Mortality and development revisited

Popul Bull UN. 1985:(18):34-40.


PIP: This paper attempts to update results reported in 2 earlier papers about the role of socioeconomic factors in worldwide mortality declines since the 1930s. Preston (1975) demonstrated that the relationship between life expectancy at birth and per capita income (in constant dollars) had shifted between the 1930s and the 1960s. A country at a particular level of national income per capita was estimated to have a level of life expectancy at birth that was, on average, 9.7 years higher in the 1960s than it would have been in the 1930s at the same level of income. That shift clearly was attributable to factors other than measured income gains. To identify the contribution of advances in literacy and nutrition to the apparent shift, Preston (1980) added those variables to income in regression equations estimated with data on 36 countries around 1940 and 120 countries around 1970. For the less developed countries (LDCs), the shift in the relationship between 1940-70 was estimated to be 8.8 years after those variables were introduced along with income. Thus, literacy and nutritional gains were responsible for relatively little of the shift. The goal here is to estimate the amount of shift in the relation between mortality and other development indicators during the 1965-69 to 1975-79 period. The focus is on the 70% of the developing world (exclude China) where, in the aggregate, there are indications of a slowdown in the pace of mortality change during the 1960s and the early 1970s. In all cases a mortality indicator was used as the dependent variable in a cross-national regression analysis that includes data from LDCs and from developed countries. Also, in all cases, the set of independent variables included some transformation of the following: the percentage of adults who were literate, gross domestic product per capita in constant dollars, and the excess of per capita daily calories supplied above 1500. Data were drawn from the standard UN, UNESCO, and World Bank compendia. Contrary to previous periods, the social and economic variables of income, literacy, and nutrition were the dominating factors in explaining mortality decline during the 1965-69 to 1975-79 decade. That greater relative role does not result from faster improvements in social and economic conditions during the recent period or from an increased responsiveness of mortality to social and economic variables, but the exogenous factors appear to have operated with sharply reduced intensity in the more recent period. Reduced international commitment to health in developing countries may be 1 explanation. The results also suggest the major role that can be played by educational change in fostering mortality gains.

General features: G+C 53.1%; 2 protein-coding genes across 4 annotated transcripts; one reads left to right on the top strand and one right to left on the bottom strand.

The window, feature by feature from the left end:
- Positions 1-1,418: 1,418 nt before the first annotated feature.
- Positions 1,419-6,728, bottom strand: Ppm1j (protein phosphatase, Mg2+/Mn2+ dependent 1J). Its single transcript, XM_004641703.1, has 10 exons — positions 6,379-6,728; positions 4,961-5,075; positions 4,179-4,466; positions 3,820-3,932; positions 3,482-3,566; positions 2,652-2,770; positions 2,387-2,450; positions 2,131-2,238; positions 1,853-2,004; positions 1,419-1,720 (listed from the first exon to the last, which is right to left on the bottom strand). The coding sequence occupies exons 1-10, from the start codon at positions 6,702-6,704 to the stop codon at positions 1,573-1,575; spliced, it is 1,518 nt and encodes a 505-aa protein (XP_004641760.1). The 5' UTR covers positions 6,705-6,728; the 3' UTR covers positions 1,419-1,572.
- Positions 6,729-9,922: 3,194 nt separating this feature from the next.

Publication types

  • Comparative Study

MeSH terms

  • Biology*
  • Delivery of Health Care
  • Demography*
  • Developing Countries*
  • Economics*
  • Educational Status*
  • Gender Identity
  • Health
  • Income*
  • Infant Mortality*
  • Life Expectancy*
  • Longevity*
  • Mortality*
  • Nutritional Physiological Phenomena*
  • Population Characteristics*
  • Population Dynamics*
  • Population*
  • Regression Analysis*
  • Research*
  • Social Change*
  • Social Class*
  • Social Planning*
  • Socioeconomic Factors*
  • Statistics as Topic*
  • Women's Rights